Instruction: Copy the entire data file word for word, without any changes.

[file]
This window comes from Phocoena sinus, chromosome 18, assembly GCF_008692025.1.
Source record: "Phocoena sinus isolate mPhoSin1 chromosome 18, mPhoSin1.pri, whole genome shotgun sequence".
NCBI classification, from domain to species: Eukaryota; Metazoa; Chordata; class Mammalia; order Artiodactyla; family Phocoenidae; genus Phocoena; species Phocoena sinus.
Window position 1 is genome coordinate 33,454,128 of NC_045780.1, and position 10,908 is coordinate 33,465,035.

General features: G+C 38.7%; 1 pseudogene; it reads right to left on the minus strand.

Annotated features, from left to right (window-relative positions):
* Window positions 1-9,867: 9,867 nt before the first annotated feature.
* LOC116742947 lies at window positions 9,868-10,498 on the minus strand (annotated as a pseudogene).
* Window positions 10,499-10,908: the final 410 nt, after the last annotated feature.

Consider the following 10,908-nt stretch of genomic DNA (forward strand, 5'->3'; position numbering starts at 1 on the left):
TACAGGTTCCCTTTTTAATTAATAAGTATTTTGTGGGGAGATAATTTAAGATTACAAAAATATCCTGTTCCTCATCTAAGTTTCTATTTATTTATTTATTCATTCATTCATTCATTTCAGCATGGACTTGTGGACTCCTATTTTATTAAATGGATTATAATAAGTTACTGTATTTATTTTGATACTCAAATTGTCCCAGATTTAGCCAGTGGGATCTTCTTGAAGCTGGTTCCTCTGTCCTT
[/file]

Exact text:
This window comes from Phocoena sinus, chromosome 18, assembly GCF_008692025.1.
Source record: "Phocoena sinus isolate mPhoSin1 chromosome 18, mPhoSin1.pri, whole genome shotgun sequence".
NCBI classification, from domain to species: Eukaryota; Metazoa; Chordata; class Mammalia; order Artiodactyla; family Phocoenidae; genus Phocoena; species Phocoena sinus.
Window position 1 is genome coordinate 33,454,128 of NC_045780.1, and position 10,908 is coordinate 33,465,035.

General features: G+C 38.7%; 1 pseudogene; it reads right to left on the minus strand.

Annotated features, from left to right (window-relative positions):
* Window positions 1-9,867: 9,867 nt before the first annotated feature.
* LOC116742947 lies at window positions 9,868-10,498 on the minus strand (annotated as a pseudogene).
* Window positions 10,499-10,908: the final 410 nt, after the last annotated feature.

Consider the following 10,908-nt stretch of genomic DNA (forward strand, 5'->3'; position numbering starts at 1 on the left):
TACAGGTTCCCTTTTTAATTAATAAGTATTTTGTGGGGAGATAATTTAAGATTACAAAAATATCCTGTTCCTCATCTAAGTTTCTATTTATTTATTTATTCATTCATTCATTCATTTCAGCATGGACTTGTGGACTCCTATTTTATTAAATGGATTATAATAAGTTACTGTATTTATTTTGATACTCAAATTGTCCCAGATTTAGCCAGTGGGATCTTCTTGAAGCTGGTTCCTCTGTCCTT